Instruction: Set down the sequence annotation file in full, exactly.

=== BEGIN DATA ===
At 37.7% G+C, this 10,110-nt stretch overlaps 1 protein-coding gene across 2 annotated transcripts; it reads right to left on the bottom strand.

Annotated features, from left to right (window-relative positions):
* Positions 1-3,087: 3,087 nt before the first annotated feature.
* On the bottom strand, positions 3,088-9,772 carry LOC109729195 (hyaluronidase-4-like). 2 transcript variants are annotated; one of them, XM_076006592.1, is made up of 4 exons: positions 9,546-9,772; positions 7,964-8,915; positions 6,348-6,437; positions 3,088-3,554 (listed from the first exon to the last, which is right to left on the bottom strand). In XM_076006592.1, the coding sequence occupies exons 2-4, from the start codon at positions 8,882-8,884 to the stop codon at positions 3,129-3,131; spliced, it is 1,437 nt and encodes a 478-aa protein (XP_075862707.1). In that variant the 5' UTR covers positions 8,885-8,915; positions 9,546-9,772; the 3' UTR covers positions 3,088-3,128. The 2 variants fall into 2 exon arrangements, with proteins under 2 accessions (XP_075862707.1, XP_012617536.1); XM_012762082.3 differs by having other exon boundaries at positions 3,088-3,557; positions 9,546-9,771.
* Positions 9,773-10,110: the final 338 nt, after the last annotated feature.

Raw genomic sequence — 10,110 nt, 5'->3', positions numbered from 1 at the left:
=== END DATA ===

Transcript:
At 37.7% G+C, this 10,110-nt stretch overlaps 1 protein-coding gene across 2 annotated transcripts; it reads right to left on the bottom strand.

Annotated features, from left to right (window-relative positions):
* Positions 1-3,087: 3,087 nt before the first annotated feature.
* On the bottom strand, positions 3,088-9,772 carry LOC109729195 (hyaluronidase-4-like). 2 transcript variants are annotated; one of them, XM_076006592.1, is made up of 4 exons: positions 9,546-9,772; positions 7,964-8,915; positions 6,348-6,437; positions 3,088-3,554 (listed from the first exon to the last, which is right to left on the bottom strand). In XM_076006592.1, the coding sequence occupies exons 2-4, from the start codon at positions 8,882-8,884 to the stop codon at positions 3,129-3,131; spliced, it is 1,437 nt and encodes a 478-aa protein (XP_075862707.1). In that variant the 5' UTR covers positions 8,885-8,915; positions 9,546-9,772; the 3' UTR covers positions 3,088-3,128. The 2 variants fall into 2 exon arrangements, with proteins under 2 accessions (XP_075862707.1, XP_012617536.1); XM_012762082.3 differs by having other exon boundaries at positions 3,088-3,557; positions 9,546-9,771.
* Positions 9,773-10,110: the final 338 nt, after the last annotated feature.

Raw genomic sequence — 10,110 nt, 5'->3', positions numbered from 1 at the left: